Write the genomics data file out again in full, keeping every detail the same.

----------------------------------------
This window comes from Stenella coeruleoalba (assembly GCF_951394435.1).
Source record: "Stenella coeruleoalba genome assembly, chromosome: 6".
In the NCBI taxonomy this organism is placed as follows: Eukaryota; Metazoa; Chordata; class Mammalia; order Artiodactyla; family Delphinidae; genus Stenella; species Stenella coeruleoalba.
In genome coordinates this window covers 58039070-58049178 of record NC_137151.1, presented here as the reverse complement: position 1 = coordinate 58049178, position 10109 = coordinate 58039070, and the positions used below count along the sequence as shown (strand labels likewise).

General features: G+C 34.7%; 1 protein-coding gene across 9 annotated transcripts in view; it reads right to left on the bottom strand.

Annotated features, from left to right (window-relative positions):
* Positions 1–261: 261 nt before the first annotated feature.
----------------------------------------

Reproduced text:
This window comes from Stenella coeruleoalba (assembly GCF_951394435.1).
Source record: "Stenella coeruleoalba genome assembly, chromosome: 6".
In the NCBI taxonomy this organism is placed as follows: Eukaryota; Metazoa; Chordata; class Mammalia; order Artiodactyla; family Delphinidae; genus Stenella; species Stenella coeruleoalba.
In genome coordinates this window covers 58039070-58049178 of record NC_137151.1, presented here as the reverse complement: position 1 = coordinate 58049178, position 10109 = coordinate 58039070, and the positions used below count along the sequence as shown (strand labels likewise).

General features: G+C 34.7%; 1 protein-coding gene across 9 annotated transcripts in view; it reads right to left on the bottom strand.

Annotated features, from left to right (window-relative positions):
* Positions 1–261: 261 nt before the first annotated feature.